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Do you have investments in shares, bonds or other financial instruments? Then you are aware that their value can go up and down. If you incur a loss, then it is at your own risk and you will not be compensated. Investor compensation covers other types of risk. Something may go wrong with the firm that manages your investments and executes your orders. The investor compensation scheme guarantees that you will get your investments back, up to EUR 20,000.

Protection for investors

The investor compensation scheme protects customers in case something goes seriously wrong with a firm that provides investment services. For example, a firm may go bankrupt while its management has engaged in fraud or administrative malpractice. Firms that provide investment services are under a statutory obligation to segregate their own capital from their customers’ investment assets. This ensures that such assets are kept safe if anything should go wrong. However, if a failing firm has not sufficiently segregated these assets, it runs the risk of taking investors’ assets down with it. Investor compensation is a scheme that compensates investors for such losses.

Compensation up to EUR 20,000

Have things gone completely wrong at the firm that manages your investments? Then you can rest assured that your will get your investments and money back, up to EUR 20,000 per person per firm. If you hold an investment account with your partner, your combined maximum compensation will be EUR 40,000.

Who can get investor compensation?

The investor compensation scheme is available to private investors. Small enterprises that are permitted to publish a summary balance sheet are also eligible. There are specific exceptions, however.

Who cannot get investor compensation?

Specific individuals and firms are not eligible for investor compensation. They are:

  • Managing and supervisory directors, asset managers and personally liable partners of the investment firm in question
  • Individuals holding 5% or more of the capital of the investment firm in question
  • Professional market players and investors such as banks, insurers, pension funds and government bodies.

Dutch investor compensation scheme

The Dutch investor compensation scheme is available to investors investing through a Dutch financial corporation. Financial corporations are banks, investment firms and investment fund managers that are also authorised to manage private assets. To be covered by the Dutch investor compensation scheme, they must be located in the Netherlands or have a European branch in the Netherlands.

Foreign investor compensation

Are your investments through an investment firm whose head office is in another country? Then they will usually be covered by that country's investor compensation. In all countries of the European Economic Area (EEA), which include all EU Member States, Norway, Iceland and Liechtenstein, investor compensation protects your investments and money up to EUR 20,000. Some countries offer higher compensation. Often, banks and investment firms headquartered outside the EEA are subject to different schemes, but they have the option of joining the Dutch investor compensation scheme. You can ask your financial corporation which investor compensation applies.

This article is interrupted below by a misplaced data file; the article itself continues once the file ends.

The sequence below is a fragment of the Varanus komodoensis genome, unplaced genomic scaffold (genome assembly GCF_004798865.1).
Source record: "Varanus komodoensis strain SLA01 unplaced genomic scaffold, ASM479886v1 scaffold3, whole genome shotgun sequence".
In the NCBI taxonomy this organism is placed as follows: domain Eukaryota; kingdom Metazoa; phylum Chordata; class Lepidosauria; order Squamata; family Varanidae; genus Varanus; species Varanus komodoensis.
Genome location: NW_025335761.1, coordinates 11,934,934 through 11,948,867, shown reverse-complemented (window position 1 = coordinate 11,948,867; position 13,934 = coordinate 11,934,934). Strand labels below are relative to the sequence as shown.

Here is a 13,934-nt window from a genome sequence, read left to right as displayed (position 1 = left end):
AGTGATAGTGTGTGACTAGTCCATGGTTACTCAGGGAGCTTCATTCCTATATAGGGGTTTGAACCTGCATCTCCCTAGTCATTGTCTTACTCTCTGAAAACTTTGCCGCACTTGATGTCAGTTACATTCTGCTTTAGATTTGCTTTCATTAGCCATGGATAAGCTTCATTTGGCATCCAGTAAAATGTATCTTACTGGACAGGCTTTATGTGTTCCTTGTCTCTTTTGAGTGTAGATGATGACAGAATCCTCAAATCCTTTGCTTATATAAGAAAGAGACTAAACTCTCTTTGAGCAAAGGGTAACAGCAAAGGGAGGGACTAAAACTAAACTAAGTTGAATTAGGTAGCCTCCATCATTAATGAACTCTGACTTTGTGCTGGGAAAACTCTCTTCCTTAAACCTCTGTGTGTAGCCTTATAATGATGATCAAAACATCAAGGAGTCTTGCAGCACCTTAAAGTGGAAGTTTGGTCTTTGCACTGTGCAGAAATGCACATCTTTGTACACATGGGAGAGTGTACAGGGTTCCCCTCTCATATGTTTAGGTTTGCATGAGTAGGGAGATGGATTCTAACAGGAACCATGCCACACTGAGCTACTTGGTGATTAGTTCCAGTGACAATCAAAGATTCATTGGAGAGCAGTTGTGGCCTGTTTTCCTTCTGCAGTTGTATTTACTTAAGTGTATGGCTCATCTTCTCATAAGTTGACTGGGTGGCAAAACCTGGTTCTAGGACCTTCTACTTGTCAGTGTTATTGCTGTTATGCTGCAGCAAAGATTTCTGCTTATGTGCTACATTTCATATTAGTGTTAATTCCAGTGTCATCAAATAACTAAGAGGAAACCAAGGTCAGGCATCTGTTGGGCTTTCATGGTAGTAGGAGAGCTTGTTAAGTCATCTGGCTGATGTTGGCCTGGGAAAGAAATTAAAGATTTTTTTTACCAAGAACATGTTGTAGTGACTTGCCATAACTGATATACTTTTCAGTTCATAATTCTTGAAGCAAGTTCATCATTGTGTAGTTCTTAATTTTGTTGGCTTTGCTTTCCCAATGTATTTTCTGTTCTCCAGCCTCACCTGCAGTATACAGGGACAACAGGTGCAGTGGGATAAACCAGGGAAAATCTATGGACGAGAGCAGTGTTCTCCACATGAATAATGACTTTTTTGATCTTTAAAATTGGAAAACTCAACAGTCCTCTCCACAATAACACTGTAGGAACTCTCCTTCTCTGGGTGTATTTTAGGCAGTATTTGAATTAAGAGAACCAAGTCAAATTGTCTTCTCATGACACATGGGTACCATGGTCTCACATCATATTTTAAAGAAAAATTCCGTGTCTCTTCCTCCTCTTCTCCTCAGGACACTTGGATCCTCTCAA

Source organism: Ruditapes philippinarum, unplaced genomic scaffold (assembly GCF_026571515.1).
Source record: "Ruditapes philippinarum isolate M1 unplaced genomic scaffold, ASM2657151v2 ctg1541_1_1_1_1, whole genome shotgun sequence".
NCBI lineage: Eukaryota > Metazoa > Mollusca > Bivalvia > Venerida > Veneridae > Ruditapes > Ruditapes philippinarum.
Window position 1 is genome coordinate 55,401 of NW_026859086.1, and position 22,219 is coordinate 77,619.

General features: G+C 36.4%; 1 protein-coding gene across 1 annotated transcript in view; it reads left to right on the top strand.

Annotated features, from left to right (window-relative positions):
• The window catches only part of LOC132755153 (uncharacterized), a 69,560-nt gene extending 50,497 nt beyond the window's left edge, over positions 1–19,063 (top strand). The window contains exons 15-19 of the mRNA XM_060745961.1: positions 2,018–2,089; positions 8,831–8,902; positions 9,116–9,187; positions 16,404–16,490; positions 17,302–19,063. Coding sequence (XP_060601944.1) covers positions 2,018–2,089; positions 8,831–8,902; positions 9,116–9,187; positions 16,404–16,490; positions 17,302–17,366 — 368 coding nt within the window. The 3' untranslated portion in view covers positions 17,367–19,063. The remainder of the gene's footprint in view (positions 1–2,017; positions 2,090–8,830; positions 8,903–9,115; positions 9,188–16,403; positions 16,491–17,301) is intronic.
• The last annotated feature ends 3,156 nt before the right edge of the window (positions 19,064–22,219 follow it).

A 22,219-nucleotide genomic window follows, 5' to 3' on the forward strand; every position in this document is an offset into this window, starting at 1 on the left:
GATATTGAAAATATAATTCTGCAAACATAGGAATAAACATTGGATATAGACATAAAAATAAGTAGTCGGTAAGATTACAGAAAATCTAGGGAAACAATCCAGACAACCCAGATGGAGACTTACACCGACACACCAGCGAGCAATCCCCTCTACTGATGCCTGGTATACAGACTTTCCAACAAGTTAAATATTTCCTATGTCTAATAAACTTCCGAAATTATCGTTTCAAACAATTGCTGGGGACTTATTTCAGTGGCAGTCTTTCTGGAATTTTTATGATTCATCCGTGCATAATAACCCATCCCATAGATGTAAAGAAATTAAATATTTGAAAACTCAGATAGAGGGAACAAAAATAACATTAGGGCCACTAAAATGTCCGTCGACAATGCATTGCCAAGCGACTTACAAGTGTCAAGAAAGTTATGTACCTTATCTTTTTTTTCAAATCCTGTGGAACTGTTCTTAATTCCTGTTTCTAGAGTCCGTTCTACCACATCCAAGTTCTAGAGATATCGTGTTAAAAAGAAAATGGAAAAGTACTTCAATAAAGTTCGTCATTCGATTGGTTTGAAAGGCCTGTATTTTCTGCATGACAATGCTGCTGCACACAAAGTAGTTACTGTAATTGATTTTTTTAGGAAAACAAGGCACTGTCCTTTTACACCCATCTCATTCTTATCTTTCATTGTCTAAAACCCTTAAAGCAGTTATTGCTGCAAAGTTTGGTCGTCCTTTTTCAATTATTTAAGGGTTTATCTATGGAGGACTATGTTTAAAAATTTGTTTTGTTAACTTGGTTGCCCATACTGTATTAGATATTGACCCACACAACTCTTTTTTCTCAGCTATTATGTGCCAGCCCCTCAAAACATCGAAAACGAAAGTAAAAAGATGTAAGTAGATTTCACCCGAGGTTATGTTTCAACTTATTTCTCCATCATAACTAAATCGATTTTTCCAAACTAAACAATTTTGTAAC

Who funds the investor compensation scheme?

The Dutch investor compensation scheme is paid for by the financial corporations it covers. Together, they ensure that sufficient money is available to compensate all affected investors up to EUR 20,000. De Nederlandsche Bank (DNB) ensures that affected investors receive their payout, in tandem with Stichting Beleggers Compensatiefonds. This is a foundation that administers the funds needed to make the payouts. 

Supervision of investment services

Financial firms providing investment services must segregate their capital from their customers’ invested assets. The Dutch Authority for the Financial Markets (AFM) supervises their compliance with this statutory obligation, and will try to intervene in good time if asset segregation does not function the way it should. If things should go wrong after all, for example due to bankruptcy and fraud, DNB will administer the investor compensation scheme.

Money in your bank account is also protected

Money in your bank account is protected under a different scheme: the Dutch Deposit Guarantee Scheme. If a bank should go bankrupt, you will get your money back, from 1 cent to EUR 100,000 per person per bank. Read more about the Dutch Deposit Guarantee Scheme.